Rush Creek Ranch has the art of raising 7,000 stocker cattle down to a science — a 5-acre science.
On their 2,000-acre spread near Viroqua, Wis., Matt and his father, Reid, raise nearly 7,000 stocker steers and heifers in groups ranging from 600 to 900 head on 5-acre paddocks. When Reid first started the operation in 1976, he fenced his property off in 40-acre pastures and began a rotational grazing practice. This worked well for him, but when Matt returned from college, he brought a handful of changes with him.
Reid had already made one change to the pasture size before Matt came home to help run the family farm. He converted from 40-acre pastures to 10-acre pastures, which gave him four times as many paddocks to use in the rotation and allowed the ranch to purchase more cattle.
However, Matt continued to section the paddocks off into smaller units. He split the 10-acre pastures in half, and he used a land surveyor to parcel the rest of the property into 5-acre sections. Decreasing the pasture size has enabled Rush Creek Ranch to increase stocking density at an average of 5% per year without having to purchase additional land.
When Reid first started, he dug ponds in each of the 40-acre pastures. Matt said, “That ended up being a significant waste of time and money, especially for how we are running things now.”
Currently, each field has its own water source. All of the cattle are sold to feedlots between Thanksgiving and Christmas with a goal of being placed against the April board when they are marketed as fat cattle. So, as cattle are shipped out, water tanks and lines are drained and winterized to prevent damage from freezing.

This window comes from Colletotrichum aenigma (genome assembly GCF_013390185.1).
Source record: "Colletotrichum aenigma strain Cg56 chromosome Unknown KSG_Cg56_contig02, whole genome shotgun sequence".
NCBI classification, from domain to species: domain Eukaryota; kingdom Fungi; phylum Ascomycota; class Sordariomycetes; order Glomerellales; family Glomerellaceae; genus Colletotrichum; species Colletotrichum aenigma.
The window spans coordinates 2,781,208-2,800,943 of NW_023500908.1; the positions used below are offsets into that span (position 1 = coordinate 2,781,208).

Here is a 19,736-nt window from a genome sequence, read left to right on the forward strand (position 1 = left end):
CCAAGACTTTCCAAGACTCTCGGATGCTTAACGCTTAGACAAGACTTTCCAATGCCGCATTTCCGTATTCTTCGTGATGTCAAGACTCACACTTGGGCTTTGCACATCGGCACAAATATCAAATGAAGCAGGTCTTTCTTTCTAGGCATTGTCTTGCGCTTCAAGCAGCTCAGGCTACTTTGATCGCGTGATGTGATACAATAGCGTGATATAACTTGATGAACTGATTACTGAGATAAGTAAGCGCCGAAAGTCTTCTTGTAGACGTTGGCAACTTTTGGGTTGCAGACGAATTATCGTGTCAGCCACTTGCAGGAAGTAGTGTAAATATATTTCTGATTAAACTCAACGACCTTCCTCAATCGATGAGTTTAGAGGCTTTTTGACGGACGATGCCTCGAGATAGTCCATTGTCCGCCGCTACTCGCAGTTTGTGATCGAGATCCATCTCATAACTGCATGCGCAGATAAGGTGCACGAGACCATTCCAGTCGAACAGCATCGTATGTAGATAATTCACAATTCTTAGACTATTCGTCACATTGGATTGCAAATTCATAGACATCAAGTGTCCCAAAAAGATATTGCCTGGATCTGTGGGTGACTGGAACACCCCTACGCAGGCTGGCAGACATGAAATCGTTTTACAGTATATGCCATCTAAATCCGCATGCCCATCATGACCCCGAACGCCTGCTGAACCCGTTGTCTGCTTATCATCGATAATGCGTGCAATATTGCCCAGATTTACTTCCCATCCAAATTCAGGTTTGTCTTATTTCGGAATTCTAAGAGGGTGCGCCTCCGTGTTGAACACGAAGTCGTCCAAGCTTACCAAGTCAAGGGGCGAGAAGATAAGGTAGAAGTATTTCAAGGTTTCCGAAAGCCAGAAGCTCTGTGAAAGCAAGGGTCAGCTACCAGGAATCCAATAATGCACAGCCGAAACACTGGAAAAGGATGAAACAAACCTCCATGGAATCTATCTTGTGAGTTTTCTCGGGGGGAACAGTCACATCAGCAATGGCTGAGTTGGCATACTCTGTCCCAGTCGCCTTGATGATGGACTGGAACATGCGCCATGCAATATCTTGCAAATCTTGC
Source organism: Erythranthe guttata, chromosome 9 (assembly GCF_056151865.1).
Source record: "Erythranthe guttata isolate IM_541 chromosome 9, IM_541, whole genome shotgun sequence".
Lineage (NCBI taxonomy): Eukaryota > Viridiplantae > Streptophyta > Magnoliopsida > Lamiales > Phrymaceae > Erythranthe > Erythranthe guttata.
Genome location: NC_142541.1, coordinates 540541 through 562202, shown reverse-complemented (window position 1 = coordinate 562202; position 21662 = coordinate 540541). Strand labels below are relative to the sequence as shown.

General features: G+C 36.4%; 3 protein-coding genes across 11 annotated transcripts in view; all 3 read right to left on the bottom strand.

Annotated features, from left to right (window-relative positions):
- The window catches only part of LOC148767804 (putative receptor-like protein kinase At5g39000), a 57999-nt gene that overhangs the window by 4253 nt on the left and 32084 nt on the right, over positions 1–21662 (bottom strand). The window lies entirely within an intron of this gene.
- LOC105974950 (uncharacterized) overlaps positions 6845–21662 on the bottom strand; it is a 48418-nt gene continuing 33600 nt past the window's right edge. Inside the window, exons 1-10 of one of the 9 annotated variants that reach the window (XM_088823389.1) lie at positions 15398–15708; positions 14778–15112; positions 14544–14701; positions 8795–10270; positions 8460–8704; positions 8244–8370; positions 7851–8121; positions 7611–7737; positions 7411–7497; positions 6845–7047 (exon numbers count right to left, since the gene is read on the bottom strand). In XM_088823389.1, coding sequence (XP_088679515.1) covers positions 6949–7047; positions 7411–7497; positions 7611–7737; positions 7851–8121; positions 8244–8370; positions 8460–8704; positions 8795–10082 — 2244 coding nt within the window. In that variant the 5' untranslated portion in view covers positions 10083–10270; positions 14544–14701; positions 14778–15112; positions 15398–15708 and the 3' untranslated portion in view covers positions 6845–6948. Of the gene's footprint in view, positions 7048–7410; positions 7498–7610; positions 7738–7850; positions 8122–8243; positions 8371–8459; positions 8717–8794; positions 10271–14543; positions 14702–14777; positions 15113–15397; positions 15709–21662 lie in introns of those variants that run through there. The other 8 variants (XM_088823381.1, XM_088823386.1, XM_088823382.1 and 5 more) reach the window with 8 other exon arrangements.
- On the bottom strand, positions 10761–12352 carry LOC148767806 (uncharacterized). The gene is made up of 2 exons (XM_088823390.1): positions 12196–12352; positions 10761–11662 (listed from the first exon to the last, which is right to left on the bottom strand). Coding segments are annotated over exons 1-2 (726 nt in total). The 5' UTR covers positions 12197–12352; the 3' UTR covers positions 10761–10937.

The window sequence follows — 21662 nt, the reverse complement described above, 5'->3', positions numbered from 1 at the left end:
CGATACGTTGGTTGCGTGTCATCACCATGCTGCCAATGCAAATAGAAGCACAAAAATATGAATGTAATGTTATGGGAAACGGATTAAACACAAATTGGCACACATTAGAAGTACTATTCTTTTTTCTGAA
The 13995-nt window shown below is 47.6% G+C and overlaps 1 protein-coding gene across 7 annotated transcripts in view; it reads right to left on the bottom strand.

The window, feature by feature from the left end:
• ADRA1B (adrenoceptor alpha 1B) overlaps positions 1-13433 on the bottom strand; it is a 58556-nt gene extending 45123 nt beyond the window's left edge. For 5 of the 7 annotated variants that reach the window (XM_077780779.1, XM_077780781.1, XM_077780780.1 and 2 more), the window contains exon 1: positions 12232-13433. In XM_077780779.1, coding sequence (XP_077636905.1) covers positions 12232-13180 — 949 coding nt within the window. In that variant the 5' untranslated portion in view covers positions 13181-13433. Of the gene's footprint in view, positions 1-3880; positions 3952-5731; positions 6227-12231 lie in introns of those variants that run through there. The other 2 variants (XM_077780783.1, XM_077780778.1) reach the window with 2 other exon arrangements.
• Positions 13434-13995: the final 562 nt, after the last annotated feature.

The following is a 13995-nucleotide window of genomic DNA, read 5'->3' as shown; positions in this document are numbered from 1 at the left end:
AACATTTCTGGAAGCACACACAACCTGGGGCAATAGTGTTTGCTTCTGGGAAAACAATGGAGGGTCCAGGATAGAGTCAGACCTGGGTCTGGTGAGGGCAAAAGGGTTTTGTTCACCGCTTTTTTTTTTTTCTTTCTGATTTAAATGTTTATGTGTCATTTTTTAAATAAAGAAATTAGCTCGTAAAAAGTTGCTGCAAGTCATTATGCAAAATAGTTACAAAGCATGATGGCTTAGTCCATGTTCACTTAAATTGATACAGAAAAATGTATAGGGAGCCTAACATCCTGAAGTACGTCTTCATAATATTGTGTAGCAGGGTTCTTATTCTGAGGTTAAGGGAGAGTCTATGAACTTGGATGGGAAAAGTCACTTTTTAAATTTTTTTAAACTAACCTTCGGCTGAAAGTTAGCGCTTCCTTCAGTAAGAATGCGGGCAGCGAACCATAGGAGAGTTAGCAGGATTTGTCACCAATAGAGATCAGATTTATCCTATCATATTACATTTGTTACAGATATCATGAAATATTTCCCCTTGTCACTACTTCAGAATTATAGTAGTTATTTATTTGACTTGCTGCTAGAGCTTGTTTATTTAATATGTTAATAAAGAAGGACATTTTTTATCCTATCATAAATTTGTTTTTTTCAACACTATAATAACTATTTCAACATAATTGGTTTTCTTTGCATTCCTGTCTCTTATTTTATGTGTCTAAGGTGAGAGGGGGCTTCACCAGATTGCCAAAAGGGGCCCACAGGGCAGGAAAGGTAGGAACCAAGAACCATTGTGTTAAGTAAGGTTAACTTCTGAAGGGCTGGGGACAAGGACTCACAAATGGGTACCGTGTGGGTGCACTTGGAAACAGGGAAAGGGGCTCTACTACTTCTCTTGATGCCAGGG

“When my father had those 40-acre pastures, he would turn the cattle out and it would take three weeks for them to eat and utilize all of the forage in a pasture,” Matt explained. “Now, we move them twice a day.”
Each set of cattle, and the feedbunk that belongs to that group, moves once in the morning and once in the evening during spring. “We aren’t timing this out to perfect 12-hour shifts,” Matt noted. Using only horses and dogs to work cattle, Matt and Reid try to give each group anywhere from eight to 12 hours on a paddock. It usually takes about 30 minutes to move cattle unless one of the calves is sick and needs attention.
The Ludlows procure their 7,000 head of cattle from the southeastern United States. They, along with employed buyers, scout Louisiana, Mississippi, Alabama, Florida, and Georgia for lightweight calves that will quickly add pounds.
After spending time on ryegrass paddocks near Mobile, Ala., the calves are trucked to central Wisconsin when spring arrives at Rush Creek Ranch. Grazing ryegrass in the South helps to adjust their stomachs and palette to the cool-season grasses that are in Ludlow’s paddocks.
“We let most of the forages come back volunteer, and what’s there is there,” he said. “Although, we do frost seed red clover annually on each pasture.” Matt went on to explain that if a pasture is damaged after heavy rain and foot traffic, they will reseed it with ryegrass as well as the red clover.
Another important factor of this operation is the use of supplemental feed. In the spring and early summer, the cattle get a couple of pounds each of a total mixed ration (TMR) in the feedbunks. This prepares them for late summer and fall when the forages start to play out, and the TMR increases to 40% to 60% of their diet. Adding the supplemental feed enables Rush Creek Ranch to maintain the entire herd on pastures until that late fall/early winter timeframe.
“We found that feeding more TMR toward the end of the grazing season gives us a few more days out of each paddock,” Matt said. “We rotate twice a day now, but by fall, we will leave them on one paddock for up to three days.”
C.J. Weddle is serving as the 2020 Hay & Forage Grower editorial intern. She currently attends Mississippi State University, majoring in agricultural education, leadership, and communications. She grew up on a farm in Vardaman, Miss., where her family raises sweet potatoes and soybeans.